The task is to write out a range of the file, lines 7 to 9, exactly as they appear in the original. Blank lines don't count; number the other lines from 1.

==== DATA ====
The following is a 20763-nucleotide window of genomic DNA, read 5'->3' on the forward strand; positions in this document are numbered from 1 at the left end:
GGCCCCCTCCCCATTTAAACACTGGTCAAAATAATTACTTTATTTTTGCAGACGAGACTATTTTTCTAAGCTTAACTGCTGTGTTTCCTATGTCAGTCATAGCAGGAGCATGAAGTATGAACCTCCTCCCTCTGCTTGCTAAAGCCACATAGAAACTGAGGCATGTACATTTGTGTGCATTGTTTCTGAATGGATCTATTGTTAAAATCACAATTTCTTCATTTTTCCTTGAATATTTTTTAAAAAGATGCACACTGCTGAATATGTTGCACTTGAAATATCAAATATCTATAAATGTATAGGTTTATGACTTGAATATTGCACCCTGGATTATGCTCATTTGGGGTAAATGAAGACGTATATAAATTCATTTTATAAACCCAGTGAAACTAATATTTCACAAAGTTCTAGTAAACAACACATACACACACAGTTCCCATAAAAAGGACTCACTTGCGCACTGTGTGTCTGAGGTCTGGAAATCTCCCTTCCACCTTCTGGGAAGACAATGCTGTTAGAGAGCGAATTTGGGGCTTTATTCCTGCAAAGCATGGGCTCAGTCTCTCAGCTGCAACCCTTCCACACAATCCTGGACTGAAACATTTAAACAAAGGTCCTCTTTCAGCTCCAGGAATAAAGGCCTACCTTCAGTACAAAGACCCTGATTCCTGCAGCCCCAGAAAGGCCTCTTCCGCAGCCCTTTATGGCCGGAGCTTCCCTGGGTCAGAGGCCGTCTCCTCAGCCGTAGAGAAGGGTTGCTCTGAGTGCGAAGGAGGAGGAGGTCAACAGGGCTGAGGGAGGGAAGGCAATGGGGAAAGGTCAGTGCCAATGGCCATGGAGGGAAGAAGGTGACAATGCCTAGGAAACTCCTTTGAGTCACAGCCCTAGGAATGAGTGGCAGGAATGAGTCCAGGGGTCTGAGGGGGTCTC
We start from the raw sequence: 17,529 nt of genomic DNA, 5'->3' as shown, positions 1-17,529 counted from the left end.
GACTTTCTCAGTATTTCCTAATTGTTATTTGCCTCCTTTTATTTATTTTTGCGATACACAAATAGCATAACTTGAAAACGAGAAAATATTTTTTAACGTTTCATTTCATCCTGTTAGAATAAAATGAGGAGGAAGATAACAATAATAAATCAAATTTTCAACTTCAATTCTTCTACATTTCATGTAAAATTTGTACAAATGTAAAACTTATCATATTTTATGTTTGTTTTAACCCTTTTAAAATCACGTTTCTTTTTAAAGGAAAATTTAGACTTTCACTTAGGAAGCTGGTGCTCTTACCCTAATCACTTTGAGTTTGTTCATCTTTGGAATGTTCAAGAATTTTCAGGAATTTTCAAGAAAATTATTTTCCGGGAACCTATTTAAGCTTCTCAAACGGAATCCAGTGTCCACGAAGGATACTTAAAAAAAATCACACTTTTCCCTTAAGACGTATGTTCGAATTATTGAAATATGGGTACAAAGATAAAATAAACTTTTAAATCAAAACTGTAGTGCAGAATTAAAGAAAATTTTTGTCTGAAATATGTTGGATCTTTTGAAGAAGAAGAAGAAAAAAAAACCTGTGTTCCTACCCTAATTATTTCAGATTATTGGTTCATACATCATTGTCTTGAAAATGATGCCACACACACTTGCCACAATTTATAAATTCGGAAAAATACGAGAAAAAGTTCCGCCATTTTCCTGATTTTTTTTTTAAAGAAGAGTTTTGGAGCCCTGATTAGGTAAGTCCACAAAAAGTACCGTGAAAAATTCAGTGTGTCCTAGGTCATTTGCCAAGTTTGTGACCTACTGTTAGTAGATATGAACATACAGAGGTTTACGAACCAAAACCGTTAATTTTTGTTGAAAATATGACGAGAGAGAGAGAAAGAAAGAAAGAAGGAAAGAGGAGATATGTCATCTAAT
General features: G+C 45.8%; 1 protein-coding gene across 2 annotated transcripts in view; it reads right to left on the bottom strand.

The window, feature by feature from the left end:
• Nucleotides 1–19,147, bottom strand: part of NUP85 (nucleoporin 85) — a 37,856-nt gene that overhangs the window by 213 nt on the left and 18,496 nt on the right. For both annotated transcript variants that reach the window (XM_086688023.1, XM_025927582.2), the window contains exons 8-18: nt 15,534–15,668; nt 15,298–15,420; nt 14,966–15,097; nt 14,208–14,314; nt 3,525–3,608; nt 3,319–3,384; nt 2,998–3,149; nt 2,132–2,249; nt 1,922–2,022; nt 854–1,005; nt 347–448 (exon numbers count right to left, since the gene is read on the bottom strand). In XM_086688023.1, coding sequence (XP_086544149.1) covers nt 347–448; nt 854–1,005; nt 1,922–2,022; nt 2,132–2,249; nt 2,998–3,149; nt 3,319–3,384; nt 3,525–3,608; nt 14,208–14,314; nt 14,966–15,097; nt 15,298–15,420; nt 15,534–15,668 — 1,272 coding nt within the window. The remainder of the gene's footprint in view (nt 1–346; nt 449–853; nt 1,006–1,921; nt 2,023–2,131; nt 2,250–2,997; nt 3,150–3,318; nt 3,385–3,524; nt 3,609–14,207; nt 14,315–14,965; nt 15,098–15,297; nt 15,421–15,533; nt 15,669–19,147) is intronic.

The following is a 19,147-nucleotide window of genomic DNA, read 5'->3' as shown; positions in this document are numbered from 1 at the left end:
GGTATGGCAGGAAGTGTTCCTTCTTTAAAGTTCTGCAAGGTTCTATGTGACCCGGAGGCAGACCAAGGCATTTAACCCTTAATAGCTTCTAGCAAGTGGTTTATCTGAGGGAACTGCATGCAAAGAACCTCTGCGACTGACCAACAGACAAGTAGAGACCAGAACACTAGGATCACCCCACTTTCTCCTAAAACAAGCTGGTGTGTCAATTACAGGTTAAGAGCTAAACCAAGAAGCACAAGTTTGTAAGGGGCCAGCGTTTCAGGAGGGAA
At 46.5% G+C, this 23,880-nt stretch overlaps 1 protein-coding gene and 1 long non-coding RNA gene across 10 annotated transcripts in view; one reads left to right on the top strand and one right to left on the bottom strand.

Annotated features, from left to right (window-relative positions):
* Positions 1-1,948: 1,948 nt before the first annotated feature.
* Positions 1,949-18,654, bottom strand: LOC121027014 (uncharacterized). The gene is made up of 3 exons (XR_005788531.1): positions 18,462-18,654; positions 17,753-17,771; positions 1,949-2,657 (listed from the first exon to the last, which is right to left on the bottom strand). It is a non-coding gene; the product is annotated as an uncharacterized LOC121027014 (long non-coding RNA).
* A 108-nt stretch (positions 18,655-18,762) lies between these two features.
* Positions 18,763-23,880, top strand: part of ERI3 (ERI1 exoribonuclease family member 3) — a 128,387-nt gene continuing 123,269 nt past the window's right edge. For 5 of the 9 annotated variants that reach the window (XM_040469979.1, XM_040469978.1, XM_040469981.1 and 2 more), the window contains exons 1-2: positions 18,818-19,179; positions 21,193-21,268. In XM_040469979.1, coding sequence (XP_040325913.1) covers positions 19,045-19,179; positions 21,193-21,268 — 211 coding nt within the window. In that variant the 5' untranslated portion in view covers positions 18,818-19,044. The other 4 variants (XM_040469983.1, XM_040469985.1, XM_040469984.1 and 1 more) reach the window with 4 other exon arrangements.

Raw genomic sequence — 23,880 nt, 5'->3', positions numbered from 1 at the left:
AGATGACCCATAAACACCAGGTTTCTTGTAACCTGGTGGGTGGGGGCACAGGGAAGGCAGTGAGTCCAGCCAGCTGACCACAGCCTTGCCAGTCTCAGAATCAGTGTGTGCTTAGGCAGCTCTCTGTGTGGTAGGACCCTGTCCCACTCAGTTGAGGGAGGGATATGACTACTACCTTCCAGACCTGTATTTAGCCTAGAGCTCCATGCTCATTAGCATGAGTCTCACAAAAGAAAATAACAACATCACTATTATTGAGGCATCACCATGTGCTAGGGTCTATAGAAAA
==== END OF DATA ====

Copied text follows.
• Nucleotides 1–19,147, bottom strand: part of NUP85 (nucleoporin 85) — a 37,856-nt gene that overhangs the window by 213 nt on the left and 18,496 nt on the right. For both annotated transcript variants that reach the window (XM_086688023.1, XM_025927582.2), the window contains exons 8-18: nt 15,534–15,668; nt 15,298–15,420; nt 14,966–15,097; nt 14,208–14,314; nt 3,525–3,608; nt 3,319–3,384; nt 2,998–3,149; nt 2,132–2,249; nt 1,922–2,022; nt 854–1,005; nt 347–448 (exon numbers count right to left, since the gene is read on the bottom strand). In XM_086688023.1, coding sequence (XP_086544149.1) covers nt 347–448; nt 854–1,005; nt 1,922–2,022; nt 2,132–2,249; nt 2,998–3,149; nt 3,319–3,384; nt 3,525–3,608; nt 14,208–14,314; nt 14,966–15,097; nt 15,298–15,420; nt 15,534–15,668 — 1,272 coding nt within the window. The remainder of the gene's footprint in view (nt 1–346; nt 449–853; nt 1,006–1,921; nt 2,023–2,131; nt 2,250–2,997; nt 3,150–3,318; nt 3,385–3,524; nt 3,609–14,207; nt 14,315–14,965; nt 15,098–15,297; nt 15,421–15,533; nt 15,669–19,147) is intronic.

The following is a 19,147-nucleotide window of genomic DNA, read 5'->3' as shown; positions in this document are numbered from 1 at the left end:
GGTATGGCAGGAAGTGTTCCTTCTTTAAAGTTCTGCAAGGTTCTATGTGACCCGGAGGCAGACCAAGGCATTTAACCCTTAATAGCTTCTAGCAAGTGGTTTATCTGAGGGAACTGCATGCAAAGAACCTCTGCGACTGACCAACAGACAAGTAGAGACCAGAACACTAGGATCACCCCACTTTCTCCTAAAACAAGCTGGTGTGTCAATTACAGGTTAAGAGCTAAACCAAGAAGCACAAGTTTGTAAGGGGCCAGCGTTTCAGGAGGGAA